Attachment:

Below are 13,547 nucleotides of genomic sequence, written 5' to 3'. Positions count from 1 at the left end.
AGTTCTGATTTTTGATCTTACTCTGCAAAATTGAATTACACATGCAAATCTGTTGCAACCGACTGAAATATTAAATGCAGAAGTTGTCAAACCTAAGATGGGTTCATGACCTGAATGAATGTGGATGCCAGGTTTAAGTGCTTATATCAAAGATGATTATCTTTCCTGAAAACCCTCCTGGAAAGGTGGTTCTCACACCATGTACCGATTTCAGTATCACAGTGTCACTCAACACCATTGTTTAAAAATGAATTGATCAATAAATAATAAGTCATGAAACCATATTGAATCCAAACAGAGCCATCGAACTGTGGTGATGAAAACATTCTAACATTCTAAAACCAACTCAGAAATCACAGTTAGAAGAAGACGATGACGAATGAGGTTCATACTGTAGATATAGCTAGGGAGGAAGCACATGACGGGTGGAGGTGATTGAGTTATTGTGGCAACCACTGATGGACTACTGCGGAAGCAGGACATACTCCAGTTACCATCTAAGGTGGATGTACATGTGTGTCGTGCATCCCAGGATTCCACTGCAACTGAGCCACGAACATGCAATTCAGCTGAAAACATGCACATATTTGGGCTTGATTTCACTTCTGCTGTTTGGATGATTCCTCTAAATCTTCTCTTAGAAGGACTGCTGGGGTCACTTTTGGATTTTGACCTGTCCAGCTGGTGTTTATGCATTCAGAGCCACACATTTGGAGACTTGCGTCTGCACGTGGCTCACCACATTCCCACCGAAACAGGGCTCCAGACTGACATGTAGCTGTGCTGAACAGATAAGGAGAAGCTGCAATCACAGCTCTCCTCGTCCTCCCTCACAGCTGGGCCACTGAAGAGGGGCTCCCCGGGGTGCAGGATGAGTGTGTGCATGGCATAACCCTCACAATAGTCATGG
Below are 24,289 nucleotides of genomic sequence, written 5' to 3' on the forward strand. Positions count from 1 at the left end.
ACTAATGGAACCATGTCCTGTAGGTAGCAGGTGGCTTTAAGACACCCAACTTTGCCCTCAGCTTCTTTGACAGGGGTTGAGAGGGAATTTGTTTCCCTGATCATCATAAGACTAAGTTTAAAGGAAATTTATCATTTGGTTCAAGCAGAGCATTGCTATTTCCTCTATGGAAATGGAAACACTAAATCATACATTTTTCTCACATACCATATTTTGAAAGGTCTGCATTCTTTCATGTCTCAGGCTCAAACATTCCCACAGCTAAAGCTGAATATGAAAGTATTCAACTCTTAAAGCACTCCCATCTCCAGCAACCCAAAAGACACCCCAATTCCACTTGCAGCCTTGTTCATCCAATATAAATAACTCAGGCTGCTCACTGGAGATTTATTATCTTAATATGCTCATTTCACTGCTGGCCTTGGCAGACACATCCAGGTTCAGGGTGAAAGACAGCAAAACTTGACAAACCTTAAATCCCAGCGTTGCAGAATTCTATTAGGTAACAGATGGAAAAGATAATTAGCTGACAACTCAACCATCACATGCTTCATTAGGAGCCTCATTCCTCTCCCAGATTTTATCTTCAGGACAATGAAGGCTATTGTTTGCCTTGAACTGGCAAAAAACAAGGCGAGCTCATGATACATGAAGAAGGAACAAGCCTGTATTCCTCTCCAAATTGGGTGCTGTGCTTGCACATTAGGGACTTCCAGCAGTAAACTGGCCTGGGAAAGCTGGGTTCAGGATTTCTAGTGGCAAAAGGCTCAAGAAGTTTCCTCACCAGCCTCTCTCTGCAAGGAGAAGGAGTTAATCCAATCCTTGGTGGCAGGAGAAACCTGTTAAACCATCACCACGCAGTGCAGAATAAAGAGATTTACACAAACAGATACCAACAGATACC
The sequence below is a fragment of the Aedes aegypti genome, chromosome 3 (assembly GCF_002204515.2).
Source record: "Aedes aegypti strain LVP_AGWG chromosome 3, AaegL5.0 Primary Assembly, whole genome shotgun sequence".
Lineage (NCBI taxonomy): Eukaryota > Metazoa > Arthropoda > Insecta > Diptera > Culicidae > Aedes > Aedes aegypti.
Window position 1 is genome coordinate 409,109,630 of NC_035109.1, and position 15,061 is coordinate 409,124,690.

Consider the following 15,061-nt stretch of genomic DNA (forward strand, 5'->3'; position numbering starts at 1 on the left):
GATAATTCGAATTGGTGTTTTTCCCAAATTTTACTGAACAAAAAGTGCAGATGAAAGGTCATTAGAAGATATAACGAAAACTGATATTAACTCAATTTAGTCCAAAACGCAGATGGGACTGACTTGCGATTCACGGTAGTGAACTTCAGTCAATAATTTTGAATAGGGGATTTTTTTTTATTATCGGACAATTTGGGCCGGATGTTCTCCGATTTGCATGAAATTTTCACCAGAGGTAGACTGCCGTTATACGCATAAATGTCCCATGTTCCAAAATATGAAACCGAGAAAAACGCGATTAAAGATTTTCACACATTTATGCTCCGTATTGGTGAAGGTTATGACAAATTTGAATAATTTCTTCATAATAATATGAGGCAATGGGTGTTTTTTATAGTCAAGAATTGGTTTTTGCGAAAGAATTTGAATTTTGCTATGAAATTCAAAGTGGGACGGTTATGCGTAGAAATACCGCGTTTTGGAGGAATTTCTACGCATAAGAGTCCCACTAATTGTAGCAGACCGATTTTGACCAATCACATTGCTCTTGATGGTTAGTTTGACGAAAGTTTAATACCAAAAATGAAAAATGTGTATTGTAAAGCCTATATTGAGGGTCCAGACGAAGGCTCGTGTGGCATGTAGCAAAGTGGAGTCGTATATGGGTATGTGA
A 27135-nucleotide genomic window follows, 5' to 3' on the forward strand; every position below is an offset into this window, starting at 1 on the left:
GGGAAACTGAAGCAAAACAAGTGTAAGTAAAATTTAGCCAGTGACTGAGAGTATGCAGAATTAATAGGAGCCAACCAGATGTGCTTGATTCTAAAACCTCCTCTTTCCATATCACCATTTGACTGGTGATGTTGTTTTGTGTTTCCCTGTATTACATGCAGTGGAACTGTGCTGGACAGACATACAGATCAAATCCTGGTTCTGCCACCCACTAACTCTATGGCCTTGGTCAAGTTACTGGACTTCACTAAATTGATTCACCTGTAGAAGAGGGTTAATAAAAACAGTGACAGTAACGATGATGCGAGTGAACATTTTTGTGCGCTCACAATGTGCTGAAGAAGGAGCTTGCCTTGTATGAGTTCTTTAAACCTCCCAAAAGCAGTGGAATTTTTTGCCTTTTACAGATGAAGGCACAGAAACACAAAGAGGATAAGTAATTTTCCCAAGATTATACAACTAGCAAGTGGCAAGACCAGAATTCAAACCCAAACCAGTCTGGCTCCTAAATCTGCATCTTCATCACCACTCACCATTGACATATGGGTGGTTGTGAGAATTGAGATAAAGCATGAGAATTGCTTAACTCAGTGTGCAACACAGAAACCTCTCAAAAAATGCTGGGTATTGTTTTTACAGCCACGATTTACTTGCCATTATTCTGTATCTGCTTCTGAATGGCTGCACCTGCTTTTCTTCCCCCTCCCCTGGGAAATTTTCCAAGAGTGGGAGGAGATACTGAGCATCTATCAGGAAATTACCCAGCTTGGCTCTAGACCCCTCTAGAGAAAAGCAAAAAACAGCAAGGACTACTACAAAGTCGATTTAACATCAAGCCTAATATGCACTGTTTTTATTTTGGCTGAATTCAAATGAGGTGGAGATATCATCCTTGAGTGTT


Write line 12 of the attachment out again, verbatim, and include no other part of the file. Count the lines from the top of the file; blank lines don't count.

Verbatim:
GGGAAACTGAAGCAAAACAAGTGTAAGTAAAATTTAGCCAGTGACTGAGAGTATGCAGAATTAATAGGAGCCAACCAGATGTGCTTGATTCTAAAACCTCCTCTTTCCATATCACCATTTGACTGGTGATGTTGTTTTGTGTTTCCCTGTATTACATGCAGTGGAACTGTGCTGGACAGACATACAGATCAAATCCTGGTTCTGCCACCCACTAACTCTATGGCCTTGGTCAAGTTACTGGACTTCACTAAATTGATTCACCTGTAGAAGAGGGTTAATAAAAACAGTGACAGTAACGATGATGCGAGTGAACATTTTTGTGCGCTCACAATGTGCTGAAGAAGGAGCTTGCCTTGTATGAGTTCTTTAAACCTCCCAAAAGCAGTGGAATTTTTTGCCTTTTACAGATGAAGGCACAGAAACACAAAGAGGATAAGTAATTTTCCCAAGATTATACAACTAGCAAGTGGCAAGACCAGAATTCAAACCCAAACCAGTCTGGCTCCTAAATCTGCATCTTCATCACCACTCACCATTGACATATGGGTGGTTGTGAGAATTGAGATAAAGCATGAGAATTGCTTAACTCAGTGTGCAACACAGAAACCTCTCAAAAAATGCTGGGTATTGTTTTTACAGCCACGATTTACTTGCCATTATTCTGTATCTGCTTCTGAATGGCTGCACCTGCTTTTCTTCCCCCTCCCCTGGGAAATTTTCCAAGAGTGGGAGGAGATACTGAGCATCTATCAGGAAATTACCCAGCTTGGCTCTAGACCCCTCTAGAGAAAAGCAAAAAACAGCAAGGACTACTACAAAGTCGATTTAACATCAAGCCTAATATGCACTGTTTTTATTTTGGCTGAATTCAAATGAGGTGGAGATATCATCCTTGAGTGTT